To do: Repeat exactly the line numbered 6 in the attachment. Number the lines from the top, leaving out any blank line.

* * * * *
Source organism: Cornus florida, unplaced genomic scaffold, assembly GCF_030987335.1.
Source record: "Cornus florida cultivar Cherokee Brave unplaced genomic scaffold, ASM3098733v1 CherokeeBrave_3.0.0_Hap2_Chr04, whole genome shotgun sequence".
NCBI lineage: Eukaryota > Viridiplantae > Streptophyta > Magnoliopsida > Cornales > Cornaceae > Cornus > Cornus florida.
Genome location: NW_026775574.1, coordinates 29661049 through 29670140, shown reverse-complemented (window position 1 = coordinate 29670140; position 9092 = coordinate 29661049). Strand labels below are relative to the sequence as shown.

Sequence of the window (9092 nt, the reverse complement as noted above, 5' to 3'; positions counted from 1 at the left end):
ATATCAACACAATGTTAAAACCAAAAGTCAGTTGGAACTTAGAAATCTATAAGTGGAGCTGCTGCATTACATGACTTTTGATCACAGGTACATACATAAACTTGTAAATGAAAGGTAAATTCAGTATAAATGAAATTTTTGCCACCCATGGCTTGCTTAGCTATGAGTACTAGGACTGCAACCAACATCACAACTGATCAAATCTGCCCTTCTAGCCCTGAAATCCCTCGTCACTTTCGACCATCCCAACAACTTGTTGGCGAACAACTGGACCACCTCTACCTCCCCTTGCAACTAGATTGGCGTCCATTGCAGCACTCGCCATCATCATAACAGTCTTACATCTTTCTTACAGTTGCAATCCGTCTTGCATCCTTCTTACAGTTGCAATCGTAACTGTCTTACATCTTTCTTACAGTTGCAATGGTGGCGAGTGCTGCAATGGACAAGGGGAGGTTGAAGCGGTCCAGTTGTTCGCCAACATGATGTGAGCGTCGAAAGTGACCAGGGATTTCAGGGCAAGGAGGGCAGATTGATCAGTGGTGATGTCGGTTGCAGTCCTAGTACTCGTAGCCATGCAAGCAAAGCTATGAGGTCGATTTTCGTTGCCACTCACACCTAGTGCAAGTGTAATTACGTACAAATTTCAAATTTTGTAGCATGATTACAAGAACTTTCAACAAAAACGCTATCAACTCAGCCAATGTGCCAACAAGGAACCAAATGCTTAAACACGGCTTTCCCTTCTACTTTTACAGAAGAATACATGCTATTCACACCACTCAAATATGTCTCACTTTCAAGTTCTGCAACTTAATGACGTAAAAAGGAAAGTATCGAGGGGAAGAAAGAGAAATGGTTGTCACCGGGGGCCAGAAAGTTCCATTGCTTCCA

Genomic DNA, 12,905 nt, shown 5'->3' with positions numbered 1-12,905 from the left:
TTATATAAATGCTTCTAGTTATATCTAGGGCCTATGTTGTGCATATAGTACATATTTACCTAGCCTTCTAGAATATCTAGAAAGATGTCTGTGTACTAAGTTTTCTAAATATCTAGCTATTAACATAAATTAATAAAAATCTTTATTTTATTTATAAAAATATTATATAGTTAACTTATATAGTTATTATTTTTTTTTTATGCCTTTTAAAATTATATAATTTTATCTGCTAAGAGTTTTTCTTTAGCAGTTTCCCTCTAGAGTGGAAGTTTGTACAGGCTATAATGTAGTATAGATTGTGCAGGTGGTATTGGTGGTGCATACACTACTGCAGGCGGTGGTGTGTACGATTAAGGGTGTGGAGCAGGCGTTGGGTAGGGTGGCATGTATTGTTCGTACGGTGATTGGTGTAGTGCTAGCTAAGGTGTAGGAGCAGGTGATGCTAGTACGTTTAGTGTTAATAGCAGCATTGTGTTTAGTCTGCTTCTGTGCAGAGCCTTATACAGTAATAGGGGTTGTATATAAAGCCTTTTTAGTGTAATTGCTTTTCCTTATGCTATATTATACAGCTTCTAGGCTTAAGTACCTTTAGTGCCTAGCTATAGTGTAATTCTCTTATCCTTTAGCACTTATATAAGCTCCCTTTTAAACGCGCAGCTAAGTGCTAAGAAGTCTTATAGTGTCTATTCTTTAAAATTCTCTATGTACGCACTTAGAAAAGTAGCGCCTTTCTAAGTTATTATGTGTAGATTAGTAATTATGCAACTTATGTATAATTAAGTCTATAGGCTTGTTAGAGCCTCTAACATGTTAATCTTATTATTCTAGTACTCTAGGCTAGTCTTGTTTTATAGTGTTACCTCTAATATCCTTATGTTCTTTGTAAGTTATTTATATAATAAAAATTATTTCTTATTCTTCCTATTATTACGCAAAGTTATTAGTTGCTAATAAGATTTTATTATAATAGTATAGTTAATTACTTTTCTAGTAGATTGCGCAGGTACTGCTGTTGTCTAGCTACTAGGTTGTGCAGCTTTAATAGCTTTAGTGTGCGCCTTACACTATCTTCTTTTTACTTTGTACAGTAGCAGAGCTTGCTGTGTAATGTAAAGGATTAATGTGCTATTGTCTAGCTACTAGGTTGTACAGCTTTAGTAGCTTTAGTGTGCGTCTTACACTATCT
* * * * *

ATATCAACACAATGTTAAAACCAAAAGTCAGTTGGAACTTAGAAATCTATAAGTGGAGCTGCTGCATTACATGACTTTTGATCACAGGTACATACATAAACTTGTAAATGAAAGGTAAATTCAGTATAAATGAAATTTTTGCCACCCATGGCTTGCTTAGCTATGAGTACTAGGACTGCAACCAACATCACAACTGATCAAATCTGCCCTTCTAGCCCTGAAATCCCTCGTCACTTTCGACCATCCCAACAACTTGTTGGCGAACAACTGGACCACCTCTACCTCCCCTTGCAACTAGATTGGCGTCCATTGCAGCACTCGCCATCATCATAACAGTCTTACATCTTTCTTACAGTTGCAATCCGTCTTGCATCCTTCTTACAGTTGCAATCGTAACTGTCTTACATCTTTCTTACAGTTGCAATGGTGGCGAGTGCTGCAATGGACAAGGGGAGGTTGAAGCGGTCCAGTTGTTCGCCAACATGATGTGAGCGTCGAAAGTGACCAGGGATTTCAGGGCAAGGAGGGCAGATTGATCAGTGGTGATGTCGGTTGCAGTCCTAGTACTCGTAGCCATGCAAGCAAAGCTATGAGGTCGATTTTCGTTGCCACTCACACCTAGTGCAAGTGTAATTACGTACAAATTTCAAATTTTGTAGCATGATTACAAGAACTTTCAACAAAAACGCTATCAACTCAGCCAATGTGCCAACAAGGAACCAAATGCTTAAACACGGCTTTCCCTTCTACTTTTACAGAAGAATACATGCTATTCACACCACTCAAATATGTCTCACTTTCAAGTTCTGCAACTTAATGACGTAAAAAGGAAAGTATCGAGGGGAAGAAAGAGAAATGGTTGTCACCGGGGGCCAGAAAGTTCCATTGCTTCCA